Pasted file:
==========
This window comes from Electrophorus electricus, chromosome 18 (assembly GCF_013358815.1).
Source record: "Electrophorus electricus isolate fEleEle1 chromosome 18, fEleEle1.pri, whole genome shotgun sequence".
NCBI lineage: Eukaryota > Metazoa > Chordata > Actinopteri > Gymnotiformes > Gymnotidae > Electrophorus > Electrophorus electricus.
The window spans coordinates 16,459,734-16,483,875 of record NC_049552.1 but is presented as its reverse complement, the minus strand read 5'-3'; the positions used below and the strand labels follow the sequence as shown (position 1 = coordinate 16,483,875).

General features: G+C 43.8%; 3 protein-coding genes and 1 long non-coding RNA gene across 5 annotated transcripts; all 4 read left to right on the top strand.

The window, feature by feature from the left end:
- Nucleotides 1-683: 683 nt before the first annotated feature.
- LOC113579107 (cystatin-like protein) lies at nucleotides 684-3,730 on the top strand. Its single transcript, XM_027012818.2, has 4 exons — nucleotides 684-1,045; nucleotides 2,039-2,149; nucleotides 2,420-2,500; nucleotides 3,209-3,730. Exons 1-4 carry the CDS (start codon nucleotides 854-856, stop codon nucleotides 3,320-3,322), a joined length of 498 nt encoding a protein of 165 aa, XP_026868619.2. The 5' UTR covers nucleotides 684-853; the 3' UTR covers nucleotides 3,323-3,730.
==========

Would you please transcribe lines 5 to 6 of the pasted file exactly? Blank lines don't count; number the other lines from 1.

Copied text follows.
General features: G+C 43.8%; 3 protein-coding genes and 1 long non-coding RNA gene across 5 annotated transcripts; all 4 read left to right on the top strand.

The window, feature by feature from the left end: